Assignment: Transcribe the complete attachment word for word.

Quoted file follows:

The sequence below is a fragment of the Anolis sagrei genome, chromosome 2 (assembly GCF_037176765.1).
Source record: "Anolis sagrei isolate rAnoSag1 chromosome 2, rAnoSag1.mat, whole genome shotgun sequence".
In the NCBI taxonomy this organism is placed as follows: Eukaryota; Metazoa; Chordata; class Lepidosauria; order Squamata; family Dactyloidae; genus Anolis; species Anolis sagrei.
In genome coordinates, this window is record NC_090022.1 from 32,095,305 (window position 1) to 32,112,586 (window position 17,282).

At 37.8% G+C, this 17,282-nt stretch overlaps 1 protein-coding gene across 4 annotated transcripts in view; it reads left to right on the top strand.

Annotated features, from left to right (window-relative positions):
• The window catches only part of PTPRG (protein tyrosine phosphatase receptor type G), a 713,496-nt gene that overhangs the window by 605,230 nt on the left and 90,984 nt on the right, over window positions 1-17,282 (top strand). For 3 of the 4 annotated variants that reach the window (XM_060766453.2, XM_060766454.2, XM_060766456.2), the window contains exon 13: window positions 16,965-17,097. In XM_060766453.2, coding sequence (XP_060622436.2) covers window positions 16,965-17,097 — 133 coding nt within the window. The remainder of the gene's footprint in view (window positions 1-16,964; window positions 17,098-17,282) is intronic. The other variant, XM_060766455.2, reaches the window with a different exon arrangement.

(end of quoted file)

The sequence below is a fragment of the Anolis sagrei genome, chromosome 2 (assembly GCF_037176765.1).
Source record: "Anolis sagrei isolate rAnoSag1 chromosome 2, rAnoSag1.mat, whole genome shotgun sequence".
In the NCBI taxonomy this organism is placed as follows: Eukaryota; Metazoa; Chordata; class Lepidosauria; order Squamata; family Dactyloidae; genus Anolis; species Anolis sagrei.
In genome coordinates, this window is record NC_090022.1 from 32,095,305 (window position 1) to 32,112,586 (window position 17,282).

At 37.8% G+C, this 17,282-nt stretch overlaps 1 protein-coding gene across 4 annotated transcripts in view; it reads left to right on the top strand.

Annotated features, from left to right (window-relative positions):
• The window catches only part of PTPRG (protein tyrosine phosphatase receptor type G), a 713,496-nt gene that overhangs the window by 605,230 nt on the left and 90,984 nt on the right, over window positions 1-17,282 (top strand). For 3 of the 4 annotated variants that reach the window (XM_060766453.2, XM_060766454.2, XM_060766456.2), the window contains exon 13: window positions 16,965-17,097. In XM_060766453.2, coding sequence (XP_060622436.2) covers window positions 16,965-17,097 — 133 coding nt within the window. The remainder of the gene's footprint in view (window positions 1-16,964; window positions 17,098-17,282) is intronic. The other variant, XM_060766455.2, reaches the window with a different exon arrangement.